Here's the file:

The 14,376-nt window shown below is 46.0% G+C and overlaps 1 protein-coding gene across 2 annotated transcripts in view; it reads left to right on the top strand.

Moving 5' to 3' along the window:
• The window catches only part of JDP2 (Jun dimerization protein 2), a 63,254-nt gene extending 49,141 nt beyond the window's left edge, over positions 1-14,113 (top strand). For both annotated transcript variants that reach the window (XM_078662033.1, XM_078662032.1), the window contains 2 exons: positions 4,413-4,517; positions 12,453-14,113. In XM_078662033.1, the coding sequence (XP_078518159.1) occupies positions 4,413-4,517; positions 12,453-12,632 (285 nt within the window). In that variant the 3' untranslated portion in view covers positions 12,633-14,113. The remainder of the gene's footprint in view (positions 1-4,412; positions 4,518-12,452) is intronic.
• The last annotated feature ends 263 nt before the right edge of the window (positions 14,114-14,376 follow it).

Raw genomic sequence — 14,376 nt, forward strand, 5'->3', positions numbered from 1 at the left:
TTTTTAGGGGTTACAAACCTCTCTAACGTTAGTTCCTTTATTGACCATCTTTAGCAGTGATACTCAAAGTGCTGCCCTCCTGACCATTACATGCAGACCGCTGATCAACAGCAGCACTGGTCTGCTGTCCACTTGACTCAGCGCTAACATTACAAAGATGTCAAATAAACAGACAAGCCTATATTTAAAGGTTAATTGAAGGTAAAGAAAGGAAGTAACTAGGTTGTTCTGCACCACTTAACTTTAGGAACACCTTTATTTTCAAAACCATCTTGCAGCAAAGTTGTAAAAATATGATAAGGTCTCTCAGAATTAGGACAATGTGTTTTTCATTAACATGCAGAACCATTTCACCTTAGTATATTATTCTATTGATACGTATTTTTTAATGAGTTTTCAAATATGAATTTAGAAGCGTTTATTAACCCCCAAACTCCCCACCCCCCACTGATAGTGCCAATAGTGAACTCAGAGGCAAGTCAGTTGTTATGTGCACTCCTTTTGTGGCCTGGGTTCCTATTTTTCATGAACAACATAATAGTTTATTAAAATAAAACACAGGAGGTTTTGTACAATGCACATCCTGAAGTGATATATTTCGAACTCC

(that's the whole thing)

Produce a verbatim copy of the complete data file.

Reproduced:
The 14,376-nt window shown below is 46.0% G+C and overlaps 1 protein-coding gene across 2 annotated transcripts in view; it reads left to right on the top strand.

Moving 5' to 3' along the window:
• The window catches only part of JDP2 (Jun dimerization protein 2), a 63,254-nt gene extending 49,141 nt beyond the window's left edge, over positions 1-14,113 (top strand). For both annotated transcript variants that reach the window (XM_078662033.1, XM_078662032.1), the window contains 2 exons: positions 4,413-4,517; positions 12,453-14,113. In XM_078662033.1, the coding sequence (XP_078518159.1) occupies positions 4,413-4,517; positions 12,453-12,632 (285 nt within the window). In that variant the 3' untranslated portion in view covers positions 12,633-14,113. The remainder of the gene's footprint in view (positions 1-4,412; positions 4,518-12,452) is intronic.
• The last annotated feature ends 263 nt before the right edge of the window (positions 14,114-14,376 follow it).

Raw genomic sequence — 14,376 nt, forward strand, 5'->3', positions numbered from 1 at the left:
TTTTTAGGGGTTACAAACCTCTCTAACGTTAGTTCCTTTATTGACCATCTTTAGCAGTGATACTCAAAGTGCTGCCCTCCTGACCATTACATGCAGACCGCTGATCAACAGCAGCACTGGTCTGCTGTCCACTTGACTCAGCGCTAACATTACAAAGATGTCAAATAAACAGACAAGCCTATATTTAAAGGTTAATTGAAGGTAAAGAAAGGAAGTAACTAGGTTGTTCTGCACCACTTAACTTTAGGAACACCTTTATTTTCAAAACCATCTTGCAGCAAAGTTGTAAAAATATGATAAGGTCTCTCAGAATTAGGACAATGTGTTTTTCATTAACATGCAGAACCATTTCACCTTAGTATATTATTCTATTGATACGTATTTTTTAATGAGTTTTCAAATATGAATTTAGAAGCGTTTATTAACCCCCAAACTCCCCACCCCCCACTGATAGTGCCAATAGTGAACTCAGAGGCAAGTCAGTTGTTATGTGCACTCCTTTTGTGGCCTGGGTTCCTATTTTTCATGAACAACATAATAGTTTATTAAAATAAAACACAGGAGGTTTTGTACAATGCACATCCTGAAGTGATATATTTCGAACTCC